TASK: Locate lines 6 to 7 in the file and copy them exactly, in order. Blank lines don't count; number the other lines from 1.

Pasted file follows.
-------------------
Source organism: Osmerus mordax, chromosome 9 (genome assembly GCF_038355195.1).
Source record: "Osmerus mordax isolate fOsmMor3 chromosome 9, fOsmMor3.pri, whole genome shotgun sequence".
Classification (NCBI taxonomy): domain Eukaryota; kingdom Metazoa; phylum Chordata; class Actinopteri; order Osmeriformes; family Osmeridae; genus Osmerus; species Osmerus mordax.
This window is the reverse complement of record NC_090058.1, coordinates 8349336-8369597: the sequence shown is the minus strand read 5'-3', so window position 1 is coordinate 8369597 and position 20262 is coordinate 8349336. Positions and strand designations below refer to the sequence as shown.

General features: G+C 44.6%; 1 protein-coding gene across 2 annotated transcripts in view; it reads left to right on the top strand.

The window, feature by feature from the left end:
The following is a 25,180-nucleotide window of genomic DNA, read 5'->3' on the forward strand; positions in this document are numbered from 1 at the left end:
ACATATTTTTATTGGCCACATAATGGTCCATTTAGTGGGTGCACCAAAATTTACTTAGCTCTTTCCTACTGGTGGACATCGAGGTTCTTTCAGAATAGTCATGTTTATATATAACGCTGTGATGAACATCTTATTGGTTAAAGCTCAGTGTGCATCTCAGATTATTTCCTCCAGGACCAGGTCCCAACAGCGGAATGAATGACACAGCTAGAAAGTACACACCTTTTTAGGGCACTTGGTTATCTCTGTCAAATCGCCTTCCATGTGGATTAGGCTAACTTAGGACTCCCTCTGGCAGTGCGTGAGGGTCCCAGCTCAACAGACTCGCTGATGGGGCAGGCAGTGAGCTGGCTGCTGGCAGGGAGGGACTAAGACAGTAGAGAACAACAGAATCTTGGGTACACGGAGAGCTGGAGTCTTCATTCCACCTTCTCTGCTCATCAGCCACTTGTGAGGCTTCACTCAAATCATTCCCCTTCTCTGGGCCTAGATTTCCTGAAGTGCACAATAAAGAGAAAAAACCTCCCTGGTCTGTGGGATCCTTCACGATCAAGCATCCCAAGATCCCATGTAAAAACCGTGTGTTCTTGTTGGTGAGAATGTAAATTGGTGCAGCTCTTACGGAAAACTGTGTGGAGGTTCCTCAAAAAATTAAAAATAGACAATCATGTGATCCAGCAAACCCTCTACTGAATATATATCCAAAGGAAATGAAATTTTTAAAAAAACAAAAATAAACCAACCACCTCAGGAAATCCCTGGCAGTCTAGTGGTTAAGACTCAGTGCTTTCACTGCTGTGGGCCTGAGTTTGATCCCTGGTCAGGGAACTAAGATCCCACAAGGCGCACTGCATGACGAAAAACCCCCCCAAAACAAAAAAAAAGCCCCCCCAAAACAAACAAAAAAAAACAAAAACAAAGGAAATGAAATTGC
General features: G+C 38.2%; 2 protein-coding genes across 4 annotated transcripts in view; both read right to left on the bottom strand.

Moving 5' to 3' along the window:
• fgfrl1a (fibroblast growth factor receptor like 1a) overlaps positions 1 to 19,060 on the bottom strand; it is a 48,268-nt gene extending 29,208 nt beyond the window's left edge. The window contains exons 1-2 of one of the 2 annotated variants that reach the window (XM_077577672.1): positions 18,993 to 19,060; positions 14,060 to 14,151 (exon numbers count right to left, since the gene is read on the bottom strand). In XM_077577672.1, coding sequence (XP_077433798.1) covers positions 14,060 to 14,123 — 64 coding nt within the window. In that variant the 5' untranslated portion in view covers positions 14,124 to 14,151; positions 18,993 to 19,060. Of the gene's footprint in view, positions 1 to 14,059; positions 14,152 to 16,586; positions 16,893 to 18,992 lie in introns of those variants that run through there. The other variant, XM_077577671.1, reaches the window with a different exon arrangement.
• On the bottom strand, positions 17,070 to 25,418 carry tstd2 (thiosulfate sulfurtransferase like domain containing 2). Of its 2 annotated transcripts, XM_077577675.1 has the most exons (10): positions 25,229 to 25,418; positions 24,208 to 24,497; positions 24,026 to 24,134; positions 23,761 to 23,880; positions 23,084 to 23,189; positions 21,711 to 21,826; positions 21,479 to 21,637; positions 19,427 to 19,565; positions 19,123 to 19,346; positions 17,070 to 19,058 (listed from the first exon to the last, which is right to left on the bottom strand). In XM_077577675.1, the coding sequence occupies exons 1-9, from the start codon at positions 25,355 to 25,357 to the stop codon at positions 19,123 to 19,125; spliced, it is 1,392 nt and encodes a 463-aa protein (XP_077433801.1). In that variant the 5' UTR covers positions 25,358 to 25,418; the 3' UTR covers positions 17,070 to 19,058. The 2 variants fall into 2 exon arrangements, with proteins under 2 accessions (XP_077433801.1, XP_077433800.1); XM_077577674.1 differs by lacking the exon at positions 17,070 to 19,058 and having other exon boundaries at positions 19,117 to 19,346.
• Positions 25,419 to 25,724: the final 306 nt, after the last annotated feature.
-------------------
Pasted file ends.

The window, feature by feature from the left end:
The following is a 25,180-nucleotide window of genomic DNA, read 5'->3' on the forward strand; positions in this document are numbered from 1 at the left end: